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Homework Help: Parallel resistance and heat problem

  1. Sep 11, 2010 #1
    1. The problem statement, all variables and given/known data
    A heater joined in parallel with a 60W bulb is connected to the mains. If 60W bulb is replaced by a 100W bulb, will the rate of heat produced be more/less/remain the same ?

    Potential Difference = 220V

    2. Relevant equations
    H= VIt = I^2Rt = V^2*t/R
    P= VI

    3. The attempt at a solution
    R= (V^2/P)
    = 48400/60
    =806.6 ohms

    R = V^2/P
    = 48400/100
    = 484 ohms

    = 220/806.6
    = 0.27 A
    I = V/R
    = 220/484
    = 0.45 A

    I am stuck here. I noticed that it is given 'rate of heat' which is rate of energy which is again nothing but power.
    I don't know what I'm finding in the problem.:confused:
    How do I calculate the rate of heat of the heater in parallel with the bulb ?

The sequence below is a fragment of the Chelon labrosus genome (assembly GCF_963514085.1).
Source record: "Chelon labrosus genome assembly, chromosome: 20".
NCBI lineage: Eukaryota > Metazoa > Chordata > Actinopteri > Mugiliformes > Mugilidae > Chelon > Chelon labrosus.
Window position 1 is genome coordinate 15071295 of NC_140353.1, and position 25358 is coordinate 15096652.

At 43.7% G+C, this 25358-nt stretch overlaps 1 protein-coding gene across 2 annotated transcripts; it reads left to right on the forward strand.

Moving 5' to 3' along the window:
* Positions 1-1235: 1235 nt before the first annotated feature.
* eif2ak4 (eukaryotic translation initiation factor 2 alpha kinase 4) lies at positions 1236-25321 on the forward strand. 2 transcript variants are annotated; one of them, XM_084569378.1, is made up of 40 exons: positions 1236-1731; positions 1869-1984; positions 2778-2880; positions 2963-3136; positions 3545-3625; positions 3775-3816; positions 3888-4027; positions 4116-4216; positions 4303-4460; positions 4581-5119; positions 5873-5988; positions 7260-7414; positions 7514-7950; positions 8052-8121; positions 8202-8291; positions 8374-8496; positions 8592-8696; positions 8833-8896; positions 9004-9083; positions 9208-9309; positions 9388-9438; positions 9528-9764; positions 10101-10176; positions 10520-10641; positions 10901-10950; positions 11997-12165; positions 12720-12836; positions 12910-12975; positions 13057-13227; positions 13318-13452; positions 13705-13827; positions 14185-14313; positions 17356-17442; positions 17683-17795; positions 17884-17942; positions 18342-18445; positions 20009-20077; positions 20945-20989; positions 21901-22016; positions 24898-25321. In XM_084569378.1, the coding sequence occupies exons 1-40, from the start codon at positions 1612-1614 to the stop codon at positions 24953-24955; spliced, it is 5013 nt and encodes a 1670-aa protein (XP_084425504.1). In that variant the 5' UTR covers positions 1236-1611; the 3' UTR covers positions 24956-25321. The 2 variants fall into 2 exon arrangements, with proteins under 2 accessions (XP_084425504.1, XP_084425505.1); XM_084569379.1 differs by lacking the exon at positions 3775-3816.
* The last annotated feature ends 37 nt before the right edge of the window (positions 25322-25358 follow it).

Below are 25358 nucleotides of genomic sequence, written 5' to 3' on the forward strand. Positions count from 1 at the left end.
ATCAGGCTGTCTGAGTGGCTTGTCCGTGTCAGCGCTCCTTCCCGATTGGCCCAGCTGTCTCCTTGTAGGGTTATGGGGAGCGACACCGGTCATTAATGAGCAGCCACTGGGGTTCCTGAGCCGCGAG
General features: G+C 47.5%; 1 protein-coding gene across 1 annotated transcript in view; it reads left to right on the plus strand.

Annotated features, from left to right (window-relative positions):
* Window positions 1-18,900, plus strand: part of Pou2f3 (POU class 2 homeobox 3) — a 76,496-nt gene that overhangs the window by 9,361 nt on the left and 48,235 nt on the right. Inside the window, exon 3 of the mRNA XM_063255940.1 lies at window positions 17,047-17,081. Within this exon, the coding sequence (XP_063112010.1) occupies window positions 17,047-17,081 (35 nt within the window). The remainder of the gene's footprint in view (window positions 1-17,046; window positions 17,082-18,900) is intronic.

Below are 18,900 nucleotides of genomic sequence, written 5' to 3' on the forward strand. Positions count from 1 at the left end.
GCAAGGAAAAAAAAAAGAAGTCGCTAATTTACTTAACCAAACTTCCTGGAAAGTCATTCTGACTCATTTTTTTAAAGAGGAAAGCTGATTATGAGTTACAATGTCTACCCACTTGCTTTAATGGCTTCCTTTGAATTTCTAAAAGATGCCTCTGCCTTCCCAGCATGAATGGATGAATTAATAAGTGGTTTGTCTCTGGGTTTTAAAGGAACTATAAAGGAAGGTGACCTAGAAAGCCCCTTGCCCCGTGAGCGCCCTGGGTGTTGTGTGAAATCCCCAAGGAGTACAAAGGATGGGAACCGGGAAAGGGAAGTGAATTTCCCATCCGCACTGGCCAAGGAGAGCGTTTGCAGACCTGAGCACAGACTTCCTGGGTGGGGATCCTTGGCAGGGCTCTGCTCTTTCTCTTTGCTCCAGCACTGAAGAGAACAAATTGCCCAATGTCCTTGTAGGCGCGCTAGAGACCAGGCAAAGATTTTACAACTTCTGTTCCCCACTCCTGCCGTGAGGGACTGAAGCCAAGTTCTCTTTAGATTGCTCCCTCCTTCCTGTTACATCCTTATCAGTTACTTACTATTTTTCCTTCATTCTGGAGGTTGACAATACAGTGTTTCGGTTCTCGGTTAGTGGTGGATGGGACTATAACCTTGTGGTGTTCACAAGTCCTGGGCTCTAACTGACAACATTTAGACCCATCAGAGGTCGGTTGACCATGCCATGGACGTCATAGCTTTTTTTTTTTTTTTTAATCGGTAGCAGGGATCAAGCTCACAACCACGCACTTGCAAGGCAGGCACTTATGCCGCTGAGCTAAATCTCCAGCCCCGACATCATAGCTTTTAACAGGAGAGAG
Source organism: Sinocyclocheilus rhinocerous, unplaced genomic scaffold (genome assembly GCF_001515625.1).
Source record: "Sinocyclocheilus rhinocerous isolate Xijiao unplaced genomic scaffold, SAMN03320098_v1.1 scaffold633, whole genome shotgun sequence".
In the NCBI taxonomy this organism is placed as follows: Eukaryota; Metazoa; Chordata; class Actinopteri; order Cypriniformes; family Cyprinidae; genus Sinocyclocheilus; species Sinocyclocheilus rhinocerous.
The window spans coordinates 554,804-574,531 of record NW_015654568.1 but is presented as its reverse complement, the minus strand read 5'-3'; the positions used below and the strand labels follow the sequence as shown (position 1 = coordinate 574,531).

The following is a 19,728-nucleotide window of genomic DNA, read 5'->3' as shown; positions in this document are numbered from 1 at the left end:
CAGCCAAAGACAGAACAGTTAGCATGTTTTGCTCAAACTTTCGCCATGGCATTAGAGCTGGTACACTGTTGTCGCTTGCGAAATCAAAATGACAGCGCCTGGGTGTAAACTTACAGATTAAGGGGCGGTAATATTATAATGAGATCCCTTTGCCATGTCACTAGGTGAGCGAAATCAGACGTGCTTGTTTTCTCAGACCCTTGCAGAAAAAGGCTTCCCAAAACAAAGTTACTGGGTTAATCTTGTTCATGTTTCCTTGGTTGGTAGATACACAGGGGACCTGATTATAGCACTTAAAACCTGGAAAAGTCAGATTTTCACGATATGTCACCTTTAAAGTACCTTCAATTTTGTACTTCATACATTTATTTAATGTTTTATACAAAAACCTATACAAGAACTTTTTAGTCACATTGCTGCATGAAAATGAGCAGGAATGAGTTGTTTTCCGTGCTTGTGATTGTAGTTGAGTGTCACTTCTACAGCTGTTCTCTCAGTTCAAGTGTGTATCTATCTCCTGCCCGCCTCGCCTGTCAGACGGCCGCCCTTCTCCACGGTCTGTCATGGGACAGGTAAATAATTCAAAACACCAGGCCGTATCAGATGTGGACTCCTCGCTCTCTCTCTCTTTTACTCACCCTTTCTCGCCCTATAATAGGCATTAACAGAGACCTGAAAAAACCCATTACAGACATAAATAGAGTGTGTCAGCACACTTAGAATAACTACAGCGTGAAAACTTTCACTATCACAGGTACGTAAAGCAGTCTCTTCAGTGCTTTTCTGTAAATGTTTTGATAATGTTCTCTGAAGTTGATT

Has parallel connection of the bulb and heater anything to do with the problem, or is it just to confuse us?
    1. The problem statement, all variables and given/known data

    2. Relevant equations

    3. The attempt at a solution
  2. jcsd
  3. Sep 11, 2010 #2


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    Homework Helper
    Gold Member

    You must first decide if the question is asking about the heat generated by the heater or by the total system (heater plus bulb).
  4. Sep 11, 2010 #3


    User Avatar
    Homework Helper

    H = v^2*t/R.

    In parallel combination, V is the same for all components. So by connecting 60 W bulb or 100W bulb will not change the resistance of the heater or the voltage across. So H remains the same.
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